‘Two recent Court of Appeal decisions raise some interesting constitutional questions about the status of Tribunals in the UK legal system. This post (in two parts) seeks to explore some of the implications and suggests that a key constitutional principle, the separation of powers, has once again been neglected. The two cases are Roszkowski v Secretary State for the Home Department (‘Roszkowski’) and R (Privacy International) v Investigatory Powers Tribunal (‘Privacy International’). Privacy International has received considerably more coverage than Roszkowski and is rumoured to be on the way to the Supreme Court. It has already been addressed on this blog by Thomas Fairclough and elsewhere by Mark Elliott. Roszkowski explores the implications of an important and controversial Supreme Court case, R (Evans) v Attorney General (‘Evans’) and contains some critical comment on the reasoning of Lord Neuberger in that case.’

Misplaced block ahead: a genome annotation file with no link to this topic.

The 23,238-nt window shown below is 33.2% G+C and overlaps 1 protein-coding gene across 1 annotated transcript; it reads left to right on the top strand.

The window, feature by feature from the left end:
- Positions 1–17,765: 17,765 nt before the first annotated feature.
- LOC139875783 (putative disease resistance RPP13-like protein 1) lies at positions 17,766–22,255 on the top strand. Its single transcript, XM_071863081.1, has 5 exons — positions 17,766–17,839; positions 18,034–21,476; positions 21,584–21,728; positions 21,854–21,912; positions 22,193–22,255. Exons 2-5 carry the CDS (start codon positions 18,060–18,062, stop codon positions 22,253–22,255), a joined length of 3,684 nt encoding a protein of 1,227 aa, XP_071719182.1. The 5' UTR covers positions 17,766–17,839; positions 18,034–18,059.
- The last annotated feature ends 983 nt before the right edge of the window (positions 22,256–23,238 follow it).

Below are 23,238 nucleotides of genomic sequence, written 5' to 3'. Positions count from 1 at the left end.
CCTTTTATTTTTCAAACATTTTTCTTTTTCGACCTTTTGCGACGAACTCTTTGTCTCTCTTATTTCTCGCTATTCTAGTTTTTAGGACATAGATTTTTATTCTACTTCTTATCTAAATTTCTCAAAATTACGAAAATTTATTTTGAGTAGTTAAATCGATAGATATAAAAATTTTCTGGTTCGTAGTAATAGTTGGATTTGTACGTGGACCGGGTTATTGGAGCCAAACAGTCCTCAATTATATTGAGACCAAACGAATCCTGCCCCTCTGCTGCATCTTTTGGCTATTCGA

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UK Constitutional Law Association, 8th December 2017

Source: ukconstitutionallaw.org

Solicitors “at risk of contempt finding” by signing statement of truth in bogus claims, judge warns – Litigation Futures

Posted December 8th, 2017 in contempt of court, fraud, news, oaths, solicitors by sally

‘The High Court has raised the prospect of solicitors who sign statements of truth on behalf of fraudulent clients being held in contempt of court.’

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Litigation Futures, 7th December 2017

Source: www.litigationfutures.com